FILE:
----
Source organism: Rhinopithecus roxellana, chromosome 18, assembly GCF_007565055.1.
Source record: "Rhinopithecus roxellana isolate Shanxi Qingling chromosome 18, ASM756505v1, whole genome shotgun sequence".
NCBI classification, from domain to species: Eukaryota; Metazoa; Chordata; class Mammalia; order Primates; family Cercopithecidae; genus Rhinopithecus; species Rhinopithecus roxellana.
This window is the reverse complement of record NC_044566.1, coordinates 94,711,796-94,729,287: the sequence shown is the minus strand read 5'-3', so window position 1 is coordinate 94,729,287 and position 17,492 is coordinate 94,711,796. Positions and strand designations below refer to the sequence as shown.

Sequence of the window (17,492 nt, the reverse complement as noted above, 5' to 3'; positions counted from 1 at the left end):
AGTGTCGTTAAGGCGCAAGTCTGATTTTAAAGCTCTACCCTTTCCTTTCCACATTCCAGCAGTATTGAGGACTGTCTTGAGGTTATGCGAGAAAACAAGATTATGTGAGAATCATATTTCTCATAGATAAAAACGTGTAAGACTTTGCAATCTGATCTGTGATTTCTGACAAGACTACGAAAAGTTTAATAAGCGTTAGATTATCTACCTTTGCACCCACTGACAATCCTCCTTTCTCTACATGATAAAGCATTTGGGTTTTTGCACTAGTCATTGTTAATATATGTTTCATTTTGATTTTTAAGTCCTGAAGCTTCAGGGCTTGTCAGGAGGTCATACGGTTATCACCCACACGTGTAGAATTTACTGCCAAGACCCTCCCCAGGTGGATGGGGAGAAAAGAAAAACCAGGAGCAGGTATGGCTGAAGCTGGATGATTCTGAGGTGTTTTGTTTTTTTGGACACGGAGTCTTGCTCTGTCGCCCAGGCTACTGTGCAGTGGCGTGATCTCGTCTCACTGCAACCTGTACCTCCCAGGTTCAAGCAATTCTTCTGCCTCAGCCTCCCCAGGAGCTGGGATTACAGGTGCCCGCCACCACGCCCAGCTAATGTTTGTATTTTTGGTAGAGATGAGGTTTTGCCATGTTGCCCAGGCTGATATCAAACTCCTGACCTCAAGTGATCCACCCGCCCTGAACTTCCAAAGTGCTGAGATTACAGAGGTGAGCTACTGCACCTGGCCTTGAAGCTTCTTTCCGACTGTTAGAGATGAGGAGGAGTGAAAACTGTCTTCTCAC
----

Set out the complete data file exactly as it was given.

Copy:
Source organism: Rhinopithecus roxellana, chromosome 18, assembly GCF_007565055.1.
Source record: "Rhinopithecus roxellana isolate Shanxi Qingling chromosome 18, ASM756505v1, whole genome shotgun sequence".
NCBI classification, from domain to species: Eukaryota; Metazoa; Chordata; class Mammalia; order Primates; family Cercopithecidae; genus Rhinopithecus; species Rhinopithecus roxellana.
This window is the reverse complement of record NC_044566.1, coordinates 94,711,796-94,729,287: the sequence shown is the minus strand read 5'-3', so window position 1 is coordinate 94,729,287 and position 17,492 is coordinate 94,711,796. Positions and strand designations below refer to the sequence as shown.

Sequence of the window (17,492 nt, the reverse complement as noted above, 5' to 3'; positions counted from 1 at the left end):
AGTGTCGTTAAGGCGCAAGTCTGATTTTAAAGCTCTACCCTTTCCTTTCCACATTCCAGCAGTATTGAGGACTGTCTTGAGGTTATGCGAGAAAACAAGATTATGTGAGAATCATATTTCTCATAGATAAAAACGTGTAAGACTTTGCAATCTGATCTGTGATTTCTGACAAGACTACGAAAAGTTTAATAAGCGTTAGATTATCTACCTTTGCACCCACTGACAATCCTCCTTTCTCTACATGATAAAGCATTTGGGTTTTTGCACTAGTCATTGTTAATATATGTTTCATTTTGATTTTTAAGTCCTGAAGCTTCAGGGCTTGTCAGGAGGTCATACGGTTATCACCCACACGTGTAGAATTTACTGCCAAGACCCTCCCCAGGTGGATGGGGAGAAAAGAAAAACCAGGAGCAGGTATGGCTGAAGCTGGATGATTCTGAGGTGTTTTGTTTTTTTGGACACGGAGTCTTGCTCTGTCGCCCAGGCTACTGTGCAGTGGCGTGATCTCGTCTCACTGCAACCTGTACCTCCCAGGTTCAAGCAATTCTTCTGCCTCAGCCTCCCCAGGAGCTGGGATTACAGGTGCCCGCCACCACGCCCAGCTAATGTTTGTATTTTTGGTAGAGATGAGGTTTTGCCATGTTGCCCAGGCTGATATCAAACTCCTGACCTCAAGTGATCCACCCGCCCTGAACTTCCAAAGTGCTGAGATTACAGAGGTGAGCTACTGCACCTGGCCTTGAAGCTTCTTTCCGACTGTTAGAGATGAGGAGGAGTGAAAACTGTCTTCTCAC